Friday, August 30, 2013
In a time when class distinctions and attitudes prevailed, John Ruskin believed there were two classes of people: the working and the idle. Both types exist among the rich and poor, hence the idle rich and idle poor become one class, the working rich and working poor another. He was encouraging understanding, acceptance, and respect among workers within all economic conditions, a focus on character and productivity rather than status and education.
Work is a curse and a blessing. We labor under its burden, we are lifted by its benefits. Its burden may be physical or psychological or both. The same is true of its benefits. They may be small or great, trivial or deep, transient or lasting.
Some winters ago, I spent two weeks in California’s Central Valley, working alongside a contractor friend, David, who was building two additional complexes for a boys' home. As we were hanging a set of doors, David remarked, “This is work!” I looked at him and said, “To me, it’s not.” True, my arms ached, my back was in a sweat, the splinter in my palm was burrowing in, lunch was too far off and always too soon to go.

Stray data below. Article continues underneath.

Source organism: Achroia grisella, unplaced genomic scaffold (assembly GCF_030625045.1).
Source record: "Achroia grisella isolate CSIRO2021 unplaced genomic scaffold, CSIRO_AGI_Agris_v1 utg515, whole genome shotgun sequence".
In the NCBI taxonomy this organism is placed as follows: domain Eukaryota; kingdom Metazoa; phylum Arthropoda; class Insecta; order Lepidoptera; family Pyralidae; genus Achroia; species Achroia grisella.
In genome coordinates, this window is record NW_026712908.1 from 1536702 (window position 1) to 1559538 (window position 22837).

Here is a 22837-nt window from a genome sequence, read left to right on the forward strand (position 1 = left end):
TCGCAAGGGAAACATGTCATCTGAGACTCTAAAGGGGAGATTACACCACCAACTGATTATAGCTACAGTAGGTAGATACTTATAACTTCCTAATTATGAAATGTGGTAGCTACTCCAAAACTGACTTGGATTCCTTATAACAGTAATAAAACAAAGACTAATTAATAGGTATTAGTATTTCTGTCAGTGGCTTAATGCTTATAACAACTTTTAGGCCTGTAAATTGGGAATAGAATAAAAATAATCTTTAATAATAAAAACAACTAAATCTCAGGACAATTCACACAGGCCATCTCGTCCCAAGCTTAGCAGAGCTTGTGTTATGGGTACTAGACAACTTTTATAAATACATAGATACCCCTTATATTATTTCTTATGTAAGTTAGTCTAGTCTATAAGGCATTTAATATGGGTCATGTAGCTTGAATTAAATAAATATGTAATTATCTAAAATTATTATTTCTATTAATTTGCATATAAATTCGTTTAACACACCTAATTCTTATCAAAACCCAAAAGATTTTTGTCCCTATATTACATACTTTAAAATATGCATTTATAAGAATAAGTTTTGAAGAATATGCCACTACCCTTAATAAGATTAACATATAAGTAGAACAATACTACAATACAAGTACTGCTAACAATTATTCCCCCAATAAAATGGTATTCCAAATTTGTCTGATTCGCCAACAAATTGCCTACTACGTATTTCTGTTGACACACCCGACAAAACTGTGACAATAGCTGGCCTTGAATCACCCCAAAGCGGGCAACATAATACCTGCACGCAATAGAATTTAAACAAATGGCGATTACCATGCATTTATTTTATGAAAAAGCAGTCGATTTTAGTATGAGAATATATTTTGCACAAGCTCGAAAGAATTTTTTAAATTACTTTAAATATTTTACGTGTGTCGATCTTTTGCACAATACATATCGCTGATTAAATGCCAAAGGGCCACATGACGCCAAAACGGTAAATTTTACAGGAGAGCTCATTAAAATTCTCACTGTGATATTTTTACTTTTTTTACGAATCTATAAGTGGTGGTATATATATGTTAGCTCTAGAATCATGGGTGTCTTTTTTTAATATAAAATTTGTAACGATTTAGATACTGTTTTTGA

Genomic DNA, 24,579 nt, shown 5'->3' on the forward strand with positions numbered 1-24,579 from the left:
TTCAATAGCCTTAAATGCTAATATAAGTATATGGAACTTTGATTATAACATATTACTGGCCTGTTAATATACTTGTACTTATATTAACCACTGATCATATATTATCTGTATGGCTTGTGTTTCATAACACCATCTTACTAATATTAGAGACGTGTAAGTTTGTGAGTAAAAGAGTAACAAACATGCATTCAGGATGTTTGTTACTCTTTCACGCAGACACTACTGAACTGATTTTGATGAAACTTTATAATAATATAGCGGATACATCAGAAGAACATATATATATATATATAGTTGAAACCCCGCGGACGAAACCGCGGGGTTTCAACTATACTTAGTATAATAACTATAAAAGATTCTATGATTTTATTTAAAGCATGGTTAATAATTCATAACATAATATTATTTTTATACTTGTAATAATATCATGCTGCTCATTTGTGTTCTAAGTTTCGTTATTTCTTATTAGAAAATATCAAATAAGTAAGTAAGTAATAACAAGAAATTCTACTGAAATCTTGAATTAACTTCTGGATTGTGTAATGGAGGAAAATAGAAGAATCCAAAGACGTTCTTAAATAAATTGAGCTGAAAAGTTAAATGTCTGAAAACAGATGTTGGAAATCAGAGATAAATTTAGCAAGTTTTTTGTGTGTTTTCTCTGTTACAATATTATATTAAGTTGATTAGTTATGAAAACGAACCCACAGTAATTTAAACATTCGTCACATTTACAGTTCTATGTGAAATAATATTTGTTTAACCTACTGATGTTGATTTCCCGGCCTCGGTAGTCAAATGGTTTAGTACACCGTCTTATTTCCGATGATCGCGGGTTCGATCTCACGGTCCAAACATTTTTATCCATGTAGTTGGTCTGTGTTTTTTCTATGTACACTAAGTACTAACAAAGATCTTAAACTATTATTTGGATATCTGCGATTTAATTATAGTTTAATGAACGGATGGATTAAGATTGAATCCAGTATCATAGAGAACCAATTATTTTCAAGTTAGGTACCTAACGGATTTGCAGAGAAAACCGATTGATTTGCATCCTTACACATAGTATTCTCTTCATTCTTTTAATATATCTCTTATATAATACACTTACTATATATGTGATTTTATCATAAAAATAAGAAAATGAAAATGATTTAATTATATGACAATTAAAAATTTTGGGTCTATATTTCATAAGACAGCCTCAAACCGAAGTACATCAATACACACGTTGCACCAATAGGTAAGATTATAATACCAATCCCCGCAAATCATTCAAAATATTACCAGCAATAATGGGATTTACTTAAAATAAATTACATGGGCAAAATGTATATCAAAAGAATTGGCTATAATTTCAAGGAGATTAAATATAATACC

I was not alone. I was not staring at blankness, grasping for inspiration. There were no contortions of ideations throbbing in my head. I was not on deadline. It was not the eleventh hour; this was not a painting I had labored over for days, or even weeks, that was going awry, that thousands of viewers would judge positively or negatively or with indifference, that the author would stake some of his or her hopes on, that I would actually be paid for, succeed or fail ....
This was not a year-long—or two-year or three—literary work.
This was a house. It would be a home. A home to some troubled young men who perhaps had no home, or who’d had no welcome offered from anywhere or anyone else.
However frequently the frosty mornings chilled my bones, the distant Sierras warmed my senses. However often my trigger-itchy finger (firing multiple nails when only one would do) sent David scurrying for cover, his laughter eased my chagrin. However occasionally the back-burdening hauling of lumber dulled my zeal, I considered this work to be a respite for me. And I considered the point of it all.
As I sit writing at an open window this evening, listening to the stillness, the crickets, the intermittent rain, I think how blessed I am. To have a home, to be at home, working.
Illustration from an early 20th-century poster, artist unknown
This is an edited repost from Penchant